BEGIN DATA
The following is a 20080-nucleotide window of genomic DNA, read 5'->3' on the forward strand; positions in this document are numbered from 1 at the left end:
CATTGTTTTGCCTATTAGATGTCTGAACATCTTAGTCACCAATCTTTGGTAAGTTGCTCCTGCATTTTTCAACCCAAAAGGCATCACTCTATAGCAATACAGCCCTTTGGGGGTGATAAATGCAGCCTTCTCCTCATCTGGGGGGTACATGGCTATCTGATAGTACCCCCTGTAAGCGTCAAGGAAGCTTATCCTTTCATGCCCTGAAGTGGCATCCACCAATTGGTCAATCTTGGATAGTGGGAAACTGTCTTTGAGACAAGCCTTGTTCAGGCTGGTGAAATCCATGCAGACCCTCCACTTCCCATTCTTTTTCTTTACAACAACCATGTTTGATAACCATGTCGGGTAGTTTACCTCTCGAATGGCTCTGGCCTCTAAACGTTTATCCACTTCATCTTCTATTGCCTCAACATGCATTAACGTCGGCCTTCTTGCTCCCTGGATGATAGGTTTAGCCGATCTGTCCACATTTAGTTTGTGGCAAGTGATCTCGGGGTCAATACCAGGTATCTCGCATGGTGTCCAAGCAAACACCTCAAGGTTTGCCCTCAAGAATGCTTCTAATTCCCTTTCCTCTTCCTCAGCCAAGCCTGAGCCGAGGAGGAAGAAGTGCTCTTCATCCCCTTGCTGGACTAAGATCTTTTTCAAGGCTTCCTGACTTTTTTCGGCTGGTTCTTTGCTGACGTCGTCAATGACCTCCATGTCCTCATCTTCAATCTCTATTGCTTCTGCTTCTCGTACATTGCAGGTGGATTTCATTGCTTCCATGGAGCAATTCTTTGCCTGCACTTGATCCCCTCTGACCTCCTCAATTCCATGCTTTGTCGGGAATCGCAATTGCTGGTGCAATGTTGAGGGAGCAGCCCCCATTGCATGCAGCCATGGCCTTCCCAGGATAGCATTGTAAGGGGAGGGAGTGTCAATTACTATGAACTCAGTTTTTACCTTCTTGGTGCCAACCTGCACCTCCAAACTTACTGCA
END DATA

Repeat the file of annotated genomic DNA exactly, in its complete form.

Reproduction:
The following is a 20080-nucleotide window of genomic DNA, read 5'->3' on the forward strand; positions in this document are numbered from 1 at the left end:
CATTGTTTTGCCTATTAGATGTCTGAACATCTTAGTCACCAATCTTTGGTAAGTTGCTCCTGCATTTTTCAACCCAAAAGGCATCACTCTATAGCAATACAGCCCTTTGGGGGTGATAAATGCAGCCTTCTCCTCATCTGGGGGGTACATGGCTATCTGATAGTACCCCCTGTAAGCGTCAAGGAAGCTTATCCTTTCATGCCCTGAAGTGGCATCCACCAATTGGTCAATCTTGGATAGTGGGAAACTGTCTTTGAGACAAGCCTTGTTCAGGCTGGTGAAATCCATGCAGACCCTCCACTTCCCATTCTTTTTCTTTACAACAACCATGTTTGATAACCATGTCGGGTAGTTTACCTCTCGAATGGCTCTGGCCTCTAAACGTTTATCCACTTCATCTTCTATTGCCTCAACATGCATTAACGTCGGCCTTCTTGCTCCCTGGATGATAGGTTTAGCCGATCTGTCCACATTTAGTTTGTGGCAAGTGATCTCGGGGTCAATACCAGGTATCTCGCATGGTGTCCAAGCAAACACCTCAAGGTTTGCCCTCAAGAATGCTTCTAATTCCCTTTCCTCTTCCTCAGCCAAGCCTGAGCCGAGGAGGAAGAAGTGCTCTTCATCCCCTTGCTGGACTAAGATCTTTTTCAAGGCTTCCTGACTTTTTTCGGCTGGTTCTTTGCTGACGTCGTCAATGACCTCCATGTCCTCATCTTCAATCTCTATTGCTTCTGCTTCTCGTACATTGCAGGTGGATTTCATTGCTTCCATGGAGCAATTCTTTGCCTGCACTTGATCCCCTCTGACCTCCTCAATTCCATGCTTTGTCGGGAATCGCAATTGCTGGTGCAATGTTGAGGGAGCAGCCCCCATTGCATGCAGCCATGGCCTTCCCAGGATAGCATTGTAAGGGGAGGGAGTGTCAATTACTATGAACTCAGTTTTTACCTTCTTGGTGCCAACCTGCACCTCCAAACTTACTGCA